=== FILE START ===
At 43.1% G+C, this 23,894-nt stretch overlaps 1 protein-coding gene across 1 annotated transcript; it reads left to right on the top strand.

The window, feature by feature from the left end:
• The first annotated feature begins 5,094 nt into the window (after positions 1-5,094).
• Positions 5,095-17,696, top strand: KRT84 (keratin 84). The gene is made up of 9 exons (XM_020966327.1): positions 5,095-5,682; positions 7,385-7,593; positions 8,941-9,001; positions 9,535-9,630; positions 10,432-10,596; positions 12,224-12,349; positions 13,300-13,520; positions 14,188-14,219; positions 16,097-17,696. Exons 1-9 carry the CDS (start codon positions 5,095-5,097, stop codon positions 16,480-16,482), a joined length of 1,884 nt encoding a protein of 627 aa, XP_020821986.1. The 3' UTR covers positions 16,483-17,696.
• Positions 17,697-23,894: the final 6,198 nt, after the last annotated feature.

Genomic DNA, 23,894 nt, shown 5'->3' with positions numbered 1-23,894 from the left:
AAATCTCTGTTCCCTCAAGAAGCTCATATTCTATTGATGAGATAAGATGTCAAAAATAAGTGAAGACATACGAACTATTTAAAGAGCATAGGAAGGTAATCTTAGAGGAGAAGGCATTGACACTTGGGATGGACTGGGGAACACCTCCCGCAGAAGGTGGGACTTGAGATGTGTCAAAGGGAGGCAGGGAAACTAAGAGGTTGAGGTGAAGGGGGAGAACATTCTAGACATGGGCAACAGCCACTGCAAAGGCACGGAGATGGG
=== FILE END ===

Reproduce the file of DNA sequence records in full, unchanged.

At 43.1% G+C, this 23,894-nt stretch overlaps 1 protein-coding gene across 1 annotated transcript; it reads left to right on the top strand.

The window, feature by feature from the left end:
• The first annotated feature begins 5,094 nt into the window (after positions 1-5,094).
• Positions 5,095-17,696, top strand: KRT84 (keratin 84). The gene is made up of 9 exons (XM_020966327.1): positions 5,095-5,682; positions 7,385-7,593; positions 8,941-9,001; positions 9,535-9,630; positions 10,432-10,596; positions 12,224-12,349; positions 13,300-13,520; positions 14,188-14,219; positions 16,097-17,696. Exons 1-9 carry the CDS (start codon positions 5,095-5,097, stop codon positions 16,480-16,482), a joined length of 1,884 nt encoding a protein of 627 aa, XP_020821986.1. The 3' UTR covers positions 16,483-17,696.
• Positions 17,697-23,894: the final 6,198 nt, after the last annotated feature.

Genomic DNA, 23,894 nt, shown 5'->3' with positions numbered 1-23,894 from the left:
AAATCTCTGTTCCCTCAAGAAGCTCATATTCTATTGATGAGATAAGATGTCAAAAATAAGTGAAGACATACGAACTATTTAAAGAGCATAGGAAGGTAATCTTAGAGGAGAAGGCATTGACACTTGGGATGGACTGGGGAACACCTCCCGCAGAAGGTGGGACTTGAGATGTGTCAAAGGGAGGCAGGGAAACTAAGAGGTTGAGGTGAAGGGGGAGAACATTCTAGACATGGGCAACAGCCACTGCAAAGGCACGGAGATGGG